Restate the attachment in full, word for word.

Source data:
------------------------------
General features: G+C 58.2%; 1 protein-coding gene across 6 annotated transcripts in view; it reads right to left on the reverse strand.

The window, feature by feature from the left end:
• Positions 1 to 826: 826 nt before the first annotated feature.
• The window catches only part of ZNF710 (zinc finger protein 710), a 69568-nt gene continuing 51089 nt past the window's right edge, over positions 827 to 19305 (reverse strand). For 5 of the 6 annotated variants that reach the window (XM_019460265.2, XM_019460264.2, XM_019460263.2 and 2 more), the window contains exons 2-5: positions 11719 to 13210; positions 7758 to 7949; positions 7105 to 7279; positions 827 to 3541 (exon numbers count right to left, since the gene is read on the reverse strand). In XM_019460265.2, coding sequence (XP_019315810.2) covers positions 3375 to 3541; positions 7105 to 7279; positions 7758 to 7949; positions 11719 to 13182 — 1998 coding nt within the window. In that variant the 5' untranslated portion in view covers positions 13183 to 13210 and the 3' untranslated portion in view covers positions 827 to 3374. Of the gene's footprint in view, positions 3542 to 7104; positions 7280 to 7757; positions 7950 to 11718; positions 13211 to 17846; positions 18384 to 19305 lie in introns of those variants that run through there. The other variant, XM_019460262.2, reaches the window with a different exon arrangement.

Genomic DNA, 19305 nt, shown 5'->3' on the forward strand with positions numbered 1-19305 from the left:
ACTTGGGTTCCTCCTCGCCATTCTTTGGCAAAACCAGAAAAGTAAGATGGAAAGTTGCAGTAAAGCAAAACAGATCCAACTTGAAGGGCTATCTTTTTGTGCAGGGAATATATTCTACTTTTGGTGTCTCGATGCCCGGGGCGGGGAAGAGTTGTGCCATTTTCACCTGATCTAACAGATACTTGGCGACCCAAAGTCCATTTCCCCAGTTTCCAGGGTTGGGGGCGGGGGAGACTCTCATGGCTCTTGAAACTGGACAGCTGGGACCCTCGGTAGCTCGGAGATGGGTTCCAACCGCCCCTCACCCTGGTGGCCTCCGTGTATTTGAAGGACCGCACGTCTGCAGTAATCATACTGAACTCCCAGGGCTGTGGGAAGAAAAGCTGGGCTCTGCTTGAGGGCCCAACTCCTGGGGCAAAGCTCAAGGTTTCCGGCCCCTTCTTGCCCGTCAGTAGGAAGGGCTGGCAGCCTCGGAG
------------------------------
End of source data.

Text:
General features: G+C 58.2%; 1 protein-coding gene across 6 annotated transcripts in view; it reads right to left on the reverse strand.

The window, feature by feature from the left end:
• Positions 1 to 826: 826 nt before the first annotated feature.
• The window catches only part of ZNF710 (zinc finger protein 710), a 69568-nt gene continuing 51089 nt past the window's right edge, over positions 827 to 19305 (reverse strand). For 5 of the 6 annotated variants that reach the window (XM_019460265.2, XM_019460264.2, XM_019460263.2 and 2 more), the window contains exons 2-5: positions 11719 to 13210; positions 7758 to 7949; positions 7105 to 7279; positions 827 to 3541 (exon numbers count right to left, since the gene is read on the reverse strand). In XM_019460265.2, coding sequence (XP_019315810.2) covers positions 3375 to 3541; positions 7105 to 7279; positions 7758 to 7949; positions 11719 to 13182 — 1998 coding nt within the window. In that variant the 5' untranslated portion in view covers positions 13183 to 13210 and the 3' untranslated portion in view covers positions 827 to 3374. Of the gene's footprint in view, positions 3542 to 7104; positions 7280 to 7757; positions 7950 to 11718; positions 13211 to 17846; positions 18384 to 19305 lie in introns of those variants that run through there. The other variant, XM_019460262.2, reaches the window with a different exon arrangement.

Genomic DNA, 19305 nt, shown 5'->3' on the forward strand with positions numbered 1-19305 from the left:
ACTTGGGTTCCTCCTCGCCATTCTTTGGCAAAACCAGAAAAGTAAGATGGAAAGTTGCAGTAAAGCAAAACAGATCCAACTTGAAGGGCTATCTTTTTGTGCAGGGAATATATTCTACTTTTGGTGTCTCGATGCCCGGGGCGGGGAAGAGTTGTGCCATTTTCACCTGATCTAACAGATACTTGGCGACCCAAAGTCCATTTCCCCAGTTTCCAGGGTTGGGGGCGGGGGAGACTCTCATGGCTCTTGAAACTGGACAGCTGGGACCCTCGGTAGCTCGGAGATGGGTTCCAACCGCCCCTCACCCTGGTGGCCTCCGTGTATTTGAAGGACCGCACGTCTGCAGTAATCATACTGAACTCCCAGGGCTGTGGGAAGAAAAGCTGGGCTCTGCTTGAGGGCCCAACTCCTGGGGCAAAGCTCAAGGTTTCCGGCCCCTTCTTGCCCGTCAGTAGGAAGGGCTGGCAGCCTCGGAG